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He won the two-man race at the world championships. He won the four-man. He's the reigning Olympic gold medalist.

So what else is out there for bobsled driver Steven Holcomb?

"A lot, actually," he said.

Fresh off another historic performance at the world championships in Lake Placid, N.Y., where he led the Americans to a sweep of the men's medals, the 31-year-old Park City native is setting his sights on something that will make the résumé really sparkle — an Olympic double at the 2014 Sochi Games in Russia.

Not only does Holcomb want to defend the four-man gold medal he won at the 2010 Vancouver Games — first by an American in 62 years — but he's also now seriously targeting the title in the two-man race, long considered his "nemesis" in the shadow of his spectacular four-man success.

"That's kind of a goal of mine," Holcomb said. "The first and foremost goal."

With good reason.

No American had ever won both the two-man and the four-man titles at the world championships, and none has ever done it at the Olympics.

But Holcomb won his second four-man world title Sunday, just a week after breaking through for the two-man title (in the same 23-year-old sled that Orem's Shauna Rohbock drove to a world silver medal last year) with brakeman Steve Langton, a former college sprinter who was new on the Holcomb team this season.

Did it in style, too, putting the hammer down on the last two of four runs down the familiar track to turn a 0.01-second advantage into a blowout half-second victory.

"Yes, I want to win with some authority," Holcomb said. "As great a race as it makes when you're winning by hundredths, just eking it out barely at the end ... I want to win by as much as possible. I want to make sure that people know I won. Hands down, that was our race."

And now, maybe the rest of the bobsled world is convinced.

Holcomb said that after winning his first world championship in four-man in 2009, also on the Lake Placid track, there was "a little bit of doubt" among skeptics about the guy who snapped a 50-year American world title drought.

"They're just like, 'Oh, it's home track, blah, blah, blah,' " he said.

Then he won the Olympic gold medal, and now the world championships double.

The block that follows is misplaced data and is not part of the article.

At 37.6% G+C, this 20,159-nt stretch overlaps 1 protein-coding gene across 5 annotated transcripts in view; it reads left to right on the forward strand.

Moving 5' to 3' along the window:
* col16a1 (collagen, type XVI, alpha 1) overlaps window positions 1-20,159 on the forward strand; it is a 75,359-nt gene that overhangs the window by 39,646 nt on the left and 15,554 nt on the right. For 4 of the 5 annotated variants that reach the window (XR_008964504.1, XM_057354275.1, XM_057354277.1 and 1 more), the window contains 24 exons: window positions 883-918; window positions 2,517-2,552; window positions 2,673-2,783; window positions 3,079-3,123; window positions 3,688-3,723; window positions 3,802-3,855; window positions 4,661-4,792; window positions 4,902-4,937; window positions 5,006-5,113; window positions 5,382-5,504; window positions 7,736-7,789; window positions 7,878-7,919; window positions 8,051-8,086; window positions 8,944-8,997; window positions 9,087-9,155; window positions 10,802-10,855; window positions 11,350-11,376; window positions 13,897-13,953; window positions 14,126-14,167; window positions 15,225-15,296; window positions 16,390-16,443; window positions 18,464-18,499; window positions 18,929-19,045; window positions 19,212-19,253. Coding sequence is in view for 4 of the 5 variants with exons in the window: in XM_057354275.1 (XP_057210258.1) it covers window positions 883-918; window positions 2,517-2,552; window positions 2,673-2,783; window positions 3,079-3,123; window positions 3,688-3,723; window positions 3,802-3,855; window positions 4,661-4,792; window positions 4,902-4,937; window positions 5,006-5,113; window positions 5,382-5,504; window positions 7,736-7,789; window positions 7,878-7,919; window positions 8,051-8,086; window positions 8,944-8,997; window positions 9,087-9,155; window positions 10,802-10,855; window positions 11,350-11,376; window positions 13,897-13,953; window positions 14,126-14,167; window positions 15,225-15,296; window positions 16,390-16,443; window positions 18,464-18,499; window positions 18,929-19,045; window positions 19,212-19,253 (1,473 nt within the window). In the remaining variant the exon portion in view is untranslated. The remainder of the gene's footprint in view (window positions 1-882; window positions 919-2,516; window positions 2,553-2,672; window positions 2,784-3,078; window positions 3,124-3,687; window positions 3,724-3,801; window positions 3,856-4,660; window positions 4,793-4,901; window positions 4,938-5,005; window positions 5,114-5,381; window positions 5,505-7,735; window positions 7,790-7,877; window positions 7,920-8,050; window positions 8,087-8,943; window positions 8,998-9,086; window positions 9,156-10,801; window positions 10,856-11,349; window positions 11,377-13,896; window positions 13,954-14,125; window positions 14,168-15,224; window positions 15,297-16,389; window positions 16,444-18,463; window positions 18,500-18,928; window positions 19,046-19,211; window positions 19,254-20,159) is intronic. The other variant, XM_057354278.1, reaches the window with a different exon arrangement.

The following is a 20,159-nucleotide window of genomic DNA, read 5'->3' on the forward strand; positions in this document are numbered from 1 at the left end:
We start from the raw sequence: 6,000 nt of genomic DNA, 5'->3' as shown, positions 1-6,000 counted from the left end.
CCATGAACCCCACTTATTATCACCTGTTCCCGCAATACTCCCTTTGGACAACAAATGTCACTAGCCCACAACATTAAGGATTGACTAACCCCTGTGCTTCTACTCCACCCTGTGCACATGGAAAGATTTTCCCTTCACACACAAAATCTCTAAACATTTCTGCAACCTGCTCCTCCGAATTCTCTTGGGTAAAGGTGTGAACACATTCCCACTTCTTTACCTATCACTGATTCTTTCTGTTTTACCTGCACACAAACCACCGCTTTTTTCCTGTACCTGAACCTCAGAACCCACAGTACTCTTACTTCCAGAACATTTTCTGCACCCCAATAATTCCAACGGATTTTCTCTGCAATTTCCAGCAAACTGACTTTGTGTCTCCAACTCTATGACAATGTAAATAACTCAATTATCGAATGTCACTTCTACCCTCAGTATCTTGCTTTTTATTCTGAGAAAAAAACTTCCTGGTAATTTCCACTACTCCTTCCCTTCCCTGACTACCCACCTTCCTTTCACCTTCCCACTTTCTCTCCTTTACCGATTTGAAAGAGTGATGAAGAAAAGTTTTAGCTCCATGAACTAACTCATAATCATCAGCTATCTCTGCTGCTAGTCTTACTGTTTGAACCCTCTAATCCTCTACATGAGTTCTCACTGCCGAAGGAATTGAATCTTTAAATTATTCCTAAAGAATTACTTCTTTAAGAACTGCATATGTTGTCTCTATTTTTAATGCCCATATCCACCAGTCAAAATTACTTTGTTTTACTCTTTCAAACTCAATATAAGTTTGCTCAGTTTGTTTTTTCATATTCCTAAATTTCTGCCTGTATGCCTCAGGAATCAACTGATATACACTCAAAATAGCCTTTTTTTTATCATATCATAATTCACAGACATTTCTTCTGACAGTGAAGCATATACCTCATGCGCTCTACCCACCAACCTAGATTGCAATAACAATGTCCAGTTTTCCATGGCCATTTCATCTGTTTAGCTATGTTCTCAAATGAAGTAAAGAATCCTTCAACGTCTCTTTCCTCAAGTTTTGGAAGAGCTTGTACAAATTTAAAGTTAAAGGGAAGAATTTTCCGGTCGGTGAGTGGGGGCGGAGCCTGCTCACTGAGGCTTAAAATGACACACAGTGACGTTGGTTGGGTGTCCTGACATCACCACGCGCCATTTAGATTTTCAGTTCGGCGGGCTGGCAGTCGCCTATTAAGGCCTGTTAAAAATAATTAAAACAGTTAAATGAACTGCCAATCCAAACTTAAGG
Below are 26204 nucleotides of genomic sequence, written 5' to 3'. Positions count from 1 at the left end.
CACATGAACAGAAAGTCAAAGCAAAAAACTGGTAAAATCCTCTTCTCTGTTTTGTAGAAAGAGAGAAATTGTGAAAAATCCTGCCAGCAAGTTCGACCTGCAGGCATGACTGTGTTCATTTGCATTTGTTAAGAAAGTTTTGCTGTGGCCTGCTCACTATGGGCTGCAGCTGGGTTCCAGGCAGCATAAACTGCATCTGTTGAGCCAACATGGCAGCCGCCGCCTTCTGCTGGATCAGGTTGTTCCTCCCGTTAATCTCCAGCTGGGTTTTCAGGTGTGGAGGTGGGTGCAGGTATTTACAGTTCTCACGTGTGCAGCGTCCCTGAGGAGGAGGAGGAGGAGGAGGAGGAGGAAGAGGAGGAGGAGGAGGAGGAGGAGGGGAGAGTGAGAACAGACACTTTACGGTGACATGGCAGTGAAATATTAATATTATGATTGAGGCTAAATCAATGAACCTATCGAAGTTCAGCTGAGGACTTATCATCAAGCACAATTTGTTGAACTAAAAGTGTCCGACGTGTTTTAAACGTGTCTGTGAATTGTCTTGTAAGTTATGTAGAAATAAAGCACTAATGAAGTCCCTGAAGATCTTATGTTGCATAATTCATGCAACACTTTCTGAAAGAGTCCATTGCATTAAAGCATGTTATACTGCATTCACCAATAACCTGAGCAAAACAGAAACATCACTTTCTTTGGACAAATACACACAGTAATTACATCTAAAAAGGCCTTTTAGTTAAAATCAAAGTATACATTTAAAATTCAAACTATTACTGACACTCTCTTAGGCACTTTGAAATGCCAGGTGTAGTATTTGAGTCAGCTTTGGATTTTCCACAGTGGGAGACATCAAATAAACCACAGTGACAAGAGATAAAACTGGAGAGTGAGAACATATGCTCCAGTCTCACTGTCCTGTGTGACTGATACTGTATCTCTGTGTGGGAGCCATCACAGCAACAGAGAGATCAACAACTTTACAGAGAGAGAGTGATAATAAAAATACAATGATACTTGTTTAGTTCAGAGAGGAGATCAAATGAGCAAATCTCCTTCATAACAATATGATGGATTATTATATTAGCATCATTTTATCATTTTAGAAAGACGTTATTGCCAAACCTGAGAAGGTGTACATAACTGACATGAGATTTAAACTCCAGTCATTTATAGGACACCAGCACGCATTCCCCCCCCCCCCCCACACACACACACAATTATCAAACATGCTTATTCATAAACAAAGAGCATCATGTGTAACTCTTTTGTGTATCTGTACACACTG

"Now, I think people are kind of like, 'OK, wait a second,' " Holcomb said. " 'Wow. These guys are legit. This is the real deal.' "

"Hopefully, I'm starting to make a name for myself," he added.

Just to be safe, though, Holcomb still wants to win a world title on foreign soil. The closest he has come is a bronze medal last year in Germany, behind two of the powerful Germans. He'll get a chance next year, with the world championships in St. Moritz, Switzerland.

By then, he might even have a new sled.

Holcomb confirmed his team has been at work on a replacement for his famous all-black "Night Train" sled, even though he's still driving with the same runners from three years ago.

"When it came out in 2008-2009, that sled was a beast," Holcomb said. "It still is. There's no doubt that it's one of the fastest — if not still the fastest — sled on the hill. But the Germans, the Russians … they're all catching up. They're starting to figure out stuff. So hopefully in the next year or two, we come out maybe with a Night Train 2 and figure it out and have something else better."

Oh, and by the way?

The only man to accomplish the Olympic sweep since 1984 was Germany's Andre Lange, the winningest bobsled pilot of all time. He did it at the 2006 Turin Games in Italy — four years before Holcomb handed him the only defeat of his Olympic career in Vancouver. —

Steve Holcomb

Bobsled driver | Park City | USA

• Snapped a 50-year American medal drought by winning gold in the four-man bobsled at the 2009 World Championships.

• Snapped a 62-year American medal drought by winning gold in the four-man bobsled at the 2010 Vancouver Olympics.

• Became the first American to win both the two- and four-man bobsled titles at the 2012 World Championships.

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